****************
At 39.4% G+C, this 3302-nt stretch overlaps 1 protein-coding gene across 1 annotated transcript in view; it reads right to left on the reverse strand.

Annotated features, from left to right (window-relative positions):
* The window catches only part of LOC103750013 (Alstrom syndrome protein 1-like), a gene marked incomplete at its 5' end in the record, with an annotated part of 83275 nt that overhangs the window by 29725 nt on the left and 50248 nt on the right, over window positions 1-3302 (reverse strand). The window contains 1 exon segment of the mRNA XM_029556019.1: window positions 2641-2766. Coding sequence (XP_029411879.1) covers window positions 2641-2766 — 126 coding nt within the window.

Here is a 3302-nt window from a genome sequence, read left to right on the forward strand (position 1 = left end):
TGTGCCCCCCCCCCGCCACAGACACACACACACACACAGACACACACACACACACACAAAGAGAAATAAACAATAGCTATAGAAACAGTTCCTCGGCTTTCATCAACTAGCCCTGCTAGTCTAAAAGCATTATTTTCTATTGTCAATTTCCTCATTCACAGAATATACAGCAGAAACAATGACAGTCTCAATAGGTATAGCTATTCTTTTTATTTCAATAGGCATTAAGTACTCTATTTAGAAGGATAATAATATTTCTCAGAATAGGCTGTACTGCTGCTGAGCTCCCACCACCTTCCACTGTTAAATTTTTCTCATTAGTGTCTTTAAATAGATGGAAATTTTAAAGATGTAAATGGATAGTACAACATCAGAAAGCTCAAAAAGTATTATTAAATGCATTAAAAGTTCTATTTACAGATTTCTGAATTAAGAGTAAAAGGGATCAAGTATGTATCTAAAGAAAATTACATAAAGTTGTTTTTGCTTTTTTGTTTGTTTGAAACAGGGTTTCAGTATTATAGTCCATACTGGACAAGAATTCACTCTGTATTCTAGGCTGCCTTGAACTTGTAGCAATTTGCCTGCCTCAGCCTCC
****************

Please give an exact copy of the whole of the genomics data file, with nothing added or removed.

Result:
At 39.4% G+C, this 3302-nt stretch overlaps 1 protein-coding gene across 1 annotated transcript in view; it reads right to left on the reverse strand.

Annotated features, from left to right (window-relative positions):
* The window catches only part of LOC103750013 (Alstrom syndrome protein 1-like), a gene marked incomplete at its 5' end in the record, with an annotated part of 83275 nt that overhangs the window by 29725 nt on the left and 50248 nt on the right, over window positions 1-3302 (reverse strand). The window contains 1 exon segment of the mRNA XM_029556019.1: window positions 2641-2766. Coding sequence (XP_029411879.1) covers window positions 2641-2766 — 126 coding nt within the window.

Here is a 3302-nt window from a genome sequence, read left to right on the forward strand (position 1 = left end):
TGTGCCCCCCCCCCGCCACAGACACACACACACACACAGACACACACACACACACACAAAGAGAAATAAACAATAGCTATAGAAACAGTTCCTCGGCTTTCATCAACTAGCCCTGCTAGTCTAAAAGCATTATTTTCTATTGTCAATTTCCTCATTCACAGAATATACAGCAGAAACAATGACAGTCTCAATAGGTATAGCTATTCTTTTTATTTCAATAGGCATTAAGTACTCTATTTAGAAGGATAATAATATTTCTCAGAATAGGCTGTACTGCTGCTGAGCTCCCACCACCTTCCACTGTTAAATTTTTCTCATTAGTGTCTTTAAATAGATGGAAATTTTAAAGATGTAAATGGATAGTACAACATCAGAAAGCTCAAAAAGTATTATTAAATGCATTAAAAGTTCTATTTACAGATTTCTGAATTAAGAGTAAAAGGGATCAAGTATGTATCTAAAGAAAATTACATAAAGTTGTTTTTGCTTTTTTGTTTGTTTGAAACAGGGTTTCAGTATTATAGTCCATACTGGACAAGAATTCACTCTGTATTCTAGGCTGCCTTGAACTTGTAGCAATTTGCCTGCCTCAGCCTCC